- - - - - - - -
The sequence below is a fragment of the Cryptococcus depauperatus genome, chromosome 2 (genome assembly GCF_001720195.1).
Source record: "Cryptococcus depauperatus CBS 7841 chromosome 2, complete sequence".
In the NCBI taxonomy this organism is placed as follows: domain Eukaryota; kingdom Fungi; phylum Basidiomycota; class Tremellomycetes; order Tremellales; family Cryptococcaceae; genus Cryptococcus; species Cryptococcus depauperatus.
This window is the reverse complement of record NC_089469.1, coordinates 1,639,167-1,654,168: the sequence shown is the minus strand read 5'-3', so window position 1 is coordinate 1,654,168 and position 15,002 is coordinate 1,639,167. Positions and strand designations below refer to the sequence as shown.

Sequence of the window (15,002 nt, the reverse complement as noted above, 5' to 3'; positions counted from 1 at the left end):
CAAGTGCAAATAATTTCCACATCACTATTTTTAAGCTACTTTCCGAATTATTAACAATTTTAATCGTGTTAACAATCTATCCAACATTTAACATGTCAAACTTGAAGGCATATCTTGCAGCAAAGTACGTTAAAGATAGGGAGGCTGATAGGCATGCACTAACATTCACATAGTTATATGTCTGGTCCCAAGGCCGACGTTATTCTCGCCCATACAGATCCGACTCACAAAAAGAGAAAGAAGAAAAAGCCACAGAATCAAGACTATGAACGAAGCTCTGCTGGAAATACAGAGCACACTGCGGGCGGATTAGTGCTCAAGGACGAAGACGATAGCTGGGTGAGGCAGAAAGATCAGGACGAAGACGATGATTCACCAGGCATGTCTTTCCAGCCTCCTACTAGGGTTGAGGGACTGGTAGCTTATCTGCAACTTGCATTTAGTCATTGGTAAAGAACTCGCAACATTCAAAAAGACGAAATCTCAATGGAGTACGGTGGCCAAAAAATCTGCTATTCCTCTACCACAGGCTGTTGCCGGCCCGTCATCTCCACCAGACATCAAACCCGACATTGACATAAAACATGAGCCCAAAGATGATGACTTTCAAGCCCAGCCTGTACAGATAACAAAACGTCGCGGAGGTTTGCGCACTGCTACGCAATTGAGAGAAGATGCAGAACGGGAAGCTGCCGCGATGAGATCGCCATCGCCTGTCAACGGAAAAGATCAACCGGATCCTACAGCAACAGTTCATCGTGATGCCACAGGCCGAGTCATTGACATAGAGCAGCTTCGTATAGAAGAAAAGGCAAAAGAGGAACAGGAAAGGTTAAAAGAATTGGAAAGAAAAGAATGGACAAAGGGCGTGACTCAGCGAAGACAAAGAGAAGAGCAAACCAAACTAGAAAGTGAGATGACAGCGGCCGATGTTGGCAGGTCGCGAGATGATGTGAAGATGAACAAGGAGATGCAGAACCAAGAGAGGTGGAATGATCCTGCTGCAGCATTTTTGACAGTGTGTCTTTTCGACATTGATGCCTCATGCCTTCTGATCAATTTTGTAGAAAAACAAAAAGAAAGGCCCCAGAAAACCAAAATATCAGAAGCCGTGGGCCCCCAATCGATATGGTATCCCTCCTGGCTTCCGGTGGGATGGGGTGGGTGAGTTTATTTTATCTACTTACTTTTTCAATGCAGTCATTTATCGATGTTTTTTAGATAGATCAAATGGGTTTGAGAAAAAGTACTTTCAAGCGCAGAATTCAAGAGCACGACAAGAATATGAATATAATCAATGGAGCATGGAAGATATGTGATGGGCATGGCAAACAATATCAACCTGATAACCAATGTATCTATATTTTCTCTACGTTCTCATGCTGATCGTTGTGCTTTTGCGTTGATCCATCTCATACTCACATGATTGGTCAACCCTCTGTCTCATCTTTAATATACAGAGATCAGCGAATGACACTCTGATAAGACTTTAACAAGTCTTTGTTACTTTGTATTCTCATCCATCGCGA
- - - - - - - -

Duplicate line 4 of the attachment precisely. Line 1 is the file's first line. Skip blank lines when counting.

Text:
This window is the reverse complement of record NC_089469.1, coordinates 1,639,167-1,654,168: the sequence shown is the minus strand read 5'-3', so window position 1 is coordinate 1,654,168 and position 15,002 is coordinate 1,639,167. Positions and strand designations below refer to the sequence as shown.